Hybrid Lenten Rose
During the last few days of the holidays I tidied up our garden with my daughter. She had a great time watering plants and inspecting insects. Whilst we were out there sweeping and snipping, I noticed our Hellebores coming into bloom. After the dark days of Christmas this was a welcome sign of spring on its way.
The Hellebore is an evergreen perennial plant with exquisite flowers. They are perfect for brightening up shady spots or using within a ‘woodland’ area of the garden. Hellebores are fully hardy and flower between late winter and early spring. They like a humus rich, well drained soil in partial shade, and won’t like being waterlogged – or too dry.
As Hellebores are naturally mountainous plants, originating between the Alps, the Northern Balkans, Turkey, Syria and China, mulching them annually in the autumn with leaf mould or chipped bark will help retain water in the soil, as well as improving the soil structure. Due to their origins in the mountains, Hellebores can tolerate full sun and drought, but will be happier in moist, dappled shade. Protect them from cold winds and plant them in a sheltered position where possible. Fertilise with seaweed or blood, fish and bone in the spring.
Helleborus niger – image copyright letsgoplanting
Helleborus niger AGM, is the plant that most gardeners know as the Christmas Rose. Legend states that it sprouted in the snow from the tears of a young girl, who had no gift to give the baby Jesus in Bethlehem. It is semi-evergreen, with pretty white flowers to 0.3m in height. Oriental Hellebores are known as Lenten Roses and are also semi-evergreen and grow to a maximum height of 0.5m.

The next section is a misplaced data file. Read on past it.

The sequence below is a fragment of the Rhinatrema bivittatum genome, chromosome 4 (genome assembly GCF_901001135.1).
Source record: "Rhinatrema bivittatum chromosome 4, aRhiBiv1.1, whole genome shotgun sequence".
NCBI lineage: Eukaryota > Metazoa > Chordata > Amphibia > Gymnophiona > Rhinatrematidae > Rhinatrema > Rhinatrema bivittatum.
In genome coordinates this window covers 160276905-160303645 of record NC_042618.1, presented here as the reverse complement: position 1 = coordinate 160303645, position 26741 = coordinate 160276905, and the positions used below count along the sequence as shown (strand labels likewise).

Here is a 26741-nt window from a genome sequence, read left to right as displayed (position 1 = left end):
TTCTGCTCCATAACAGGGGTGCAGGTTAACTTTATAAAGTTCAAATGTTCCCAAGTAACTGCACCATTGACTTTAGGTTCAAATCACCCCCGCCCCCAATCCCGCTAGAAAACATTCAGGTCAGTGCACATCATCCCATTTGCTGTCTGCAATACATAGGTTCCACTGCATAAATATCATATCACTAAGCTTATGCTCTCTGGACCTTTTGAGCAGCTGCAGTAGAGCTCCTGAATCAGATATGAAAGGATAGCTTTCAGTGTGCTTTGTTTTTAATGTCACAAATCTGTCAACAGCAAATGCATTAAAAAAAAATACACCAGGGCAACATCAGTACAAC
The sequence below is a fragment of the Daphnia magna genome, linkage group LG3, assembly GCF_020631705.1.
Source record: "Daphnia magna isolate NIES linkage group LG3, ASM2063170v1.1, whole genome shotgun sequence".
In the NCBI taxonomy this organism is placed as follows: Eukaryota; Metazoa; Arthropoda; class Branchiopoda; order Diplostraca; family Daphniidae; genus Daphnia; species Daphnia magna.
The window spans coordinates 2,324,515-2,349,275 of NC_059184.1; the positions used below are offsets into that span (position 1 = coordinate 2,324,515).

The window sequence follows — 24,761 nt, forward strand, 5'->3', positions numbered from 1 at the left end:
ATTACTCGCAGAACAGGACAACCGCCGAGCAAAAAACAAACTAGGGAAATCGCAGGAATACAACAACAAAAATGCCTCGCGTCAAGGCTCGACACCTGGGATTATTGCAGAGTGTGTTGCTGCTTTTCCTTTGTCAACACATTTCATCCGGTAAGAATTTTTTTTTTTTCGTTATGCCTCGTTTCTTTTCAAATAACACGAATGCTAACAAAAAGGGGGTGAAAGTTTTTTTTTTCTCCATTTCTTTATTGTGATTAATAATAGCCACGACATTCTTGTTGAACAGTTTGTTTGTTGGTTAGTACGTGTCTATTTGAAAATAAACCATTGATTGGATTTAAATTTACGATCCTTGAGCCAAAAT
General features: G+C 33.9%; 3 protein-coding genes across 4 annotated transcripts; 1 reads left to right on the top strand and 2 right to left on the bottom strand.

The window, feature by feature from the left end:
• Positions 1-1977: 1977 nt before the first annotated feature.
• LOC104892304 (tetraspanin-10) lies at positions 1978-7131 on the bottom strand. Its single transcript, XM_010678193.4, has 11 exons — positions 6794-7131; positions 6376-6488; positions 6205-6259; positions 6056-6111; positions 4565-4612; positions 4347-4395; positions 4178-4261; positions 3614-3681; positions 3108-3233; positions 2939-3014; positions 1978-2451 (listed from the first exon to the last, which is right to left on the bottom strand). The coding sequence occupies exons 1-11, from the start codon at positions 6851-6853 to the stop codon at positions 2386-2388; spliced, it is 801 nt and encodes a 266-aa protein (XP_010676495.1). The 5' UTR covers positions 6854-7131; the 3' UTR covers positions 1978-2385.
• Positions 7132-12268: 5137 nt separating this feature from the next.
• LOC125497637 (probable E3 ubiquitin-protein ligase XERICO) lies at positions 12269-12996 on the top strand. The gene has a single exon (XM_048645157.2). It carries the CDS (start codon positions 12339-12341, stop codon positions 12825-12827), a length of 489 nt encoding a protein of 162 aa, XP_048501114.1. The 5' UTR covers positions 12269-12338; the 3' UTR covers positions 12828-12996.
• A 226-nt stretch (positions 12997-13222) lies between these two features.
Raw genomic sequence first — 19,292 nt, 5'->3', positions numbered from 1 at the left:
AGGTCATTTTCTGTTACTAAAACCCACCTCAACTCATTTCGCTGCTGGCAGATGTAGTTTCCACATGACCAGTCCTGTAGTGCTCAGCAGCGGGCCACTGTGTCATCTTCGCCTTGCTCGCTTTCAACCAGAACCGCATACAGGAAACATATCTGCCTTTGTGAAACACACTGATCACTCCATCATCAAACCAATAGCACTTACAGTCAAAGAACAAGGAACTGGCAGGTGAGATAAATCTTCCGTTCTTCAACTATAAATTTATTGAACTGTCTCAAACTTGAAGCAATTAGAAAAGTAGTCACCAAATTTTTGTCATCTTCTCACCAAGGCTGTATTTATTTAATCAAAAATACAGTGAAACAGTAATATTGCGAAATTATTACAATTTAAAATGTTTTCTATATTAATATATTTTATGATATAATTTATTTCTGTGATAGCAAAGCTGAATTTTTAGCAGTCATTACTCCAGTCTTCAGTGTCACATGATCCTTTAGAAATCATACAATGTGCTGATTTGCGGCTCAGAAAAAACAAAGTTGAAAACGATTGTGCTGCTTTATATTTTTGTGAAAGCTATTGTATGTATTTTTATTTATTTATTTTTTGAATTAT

For Helleborus foetidus AGM (Stinking Hellebore) and Helleborus argutifolius (Holly-leaved Hellebore) cut spent flower stems at ground level after flowering. For other species of Hellebore including H. niger, dead head the flowers only.
Stinking Hellebore – image copyright Picton Castle
Large clumps of Hellebores can be divided in early spring – but H. foetidus and H. argutifolius are not suitable for division and should be grown from seed in the springtime. It can take a couple of years after division or sowing for the plants to begin flowering.
Like all other species in the Ranunculaceae/Buttercup family, Hellebores contain protoanemonin and are toxic to humans and animals. Skin contact with a wounded plant can cause irritation, rashes and blisters. Ingesting can cause nausea, vomiting, hepatitis, jaundice and even paralysis.
Helleborus hybridus ‘Ballard’s Black’ – image copyright pomian.co.uk
Hellebores can suffer from pest attack from the Hellebore leaf miner and Hellebore aphid. Hellebore leaf spot is a common fungal disease infecting many species with dark spots. Helleborus niger is the most badly affected by leaf spot, though the tougher leaves of argutifolius not so much. A disease on the rise in the past twenty years is the Hellebore Black Death. As name suggests it is serious, with affected plants needing to be destroyed.
These negative points being said should not deter you from planting some Hellebores in your garden. They are a joy to behold in the winter months and are useful shade loving plants which give good structure to the garden, with their interesting leaves. Plants are easy to obtain currently in garden centres so put it on your to-do list for the coming weeks.